The Valdosta Daily Times
Lt. Governor Casey Cagle delivered a message of optimism and preference for prudent investments for Valdosta and Lowndes County Thursday morning, which he is confident will pull Georgia out of recession, build jobs and launch Valdosta into a new business heyday.
Cagle paid a visit to the James H. Rainwater Conference Center for the Small Business Breakfast hosted by the Valdosta-Lowndes County Chamber of Commerce. In his keynote speech, Cagle provided advice to small business owners in South Georgia as well as his economic projections from Atlanta, but he came to the podium humbly.
"I wish I was as good as he said I am," Cagle said of Sen. Tim Golden's introduction. "He's a go-to person. No one fights harder for this community than Tim Golden."
Cagle called Atlanta "certainly the capital of the South," referencing the city's airport, the largest in the world, which he said fuels the economy and gives Georgia "the opportunity for great prosperity."
"We didn't just get here by accident," he said.
The State of Georgia has cut $4 billion from its state spending budget, but Cagle sees this deflation of the government as a good thing, reducing its activities down to "essential services."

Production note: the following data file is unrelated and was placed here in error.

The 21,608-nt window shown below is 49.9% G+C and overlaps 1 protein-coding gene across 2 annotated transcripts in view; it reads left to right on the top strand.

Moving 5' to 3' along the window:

"The efficiencies we’ve gained have made us a better state," Cagle said. "That fiscal foundation will help propel us to greater prosperity."
While the economy is still in recession, Cagle has a more optimistic economic attitude, and believes the keys to success begin with a simple ethos—buy low, sell high.
Cagle announced the establishment of a new program with Golden, the Invest Georgia Fund, which allots $100 million to venture capital firms to draw more companies to Georgia.
"One of the challenges is education," said Cagle, who announced his support of the charter school system. "We want to create an entrepreneurial spirit in education. If we continue to build the intellect, those companies will continue to come here."
Lowndes County has "phenomenal opportunities," Cagle said, and he expects good things from the region as the economy continues to grow.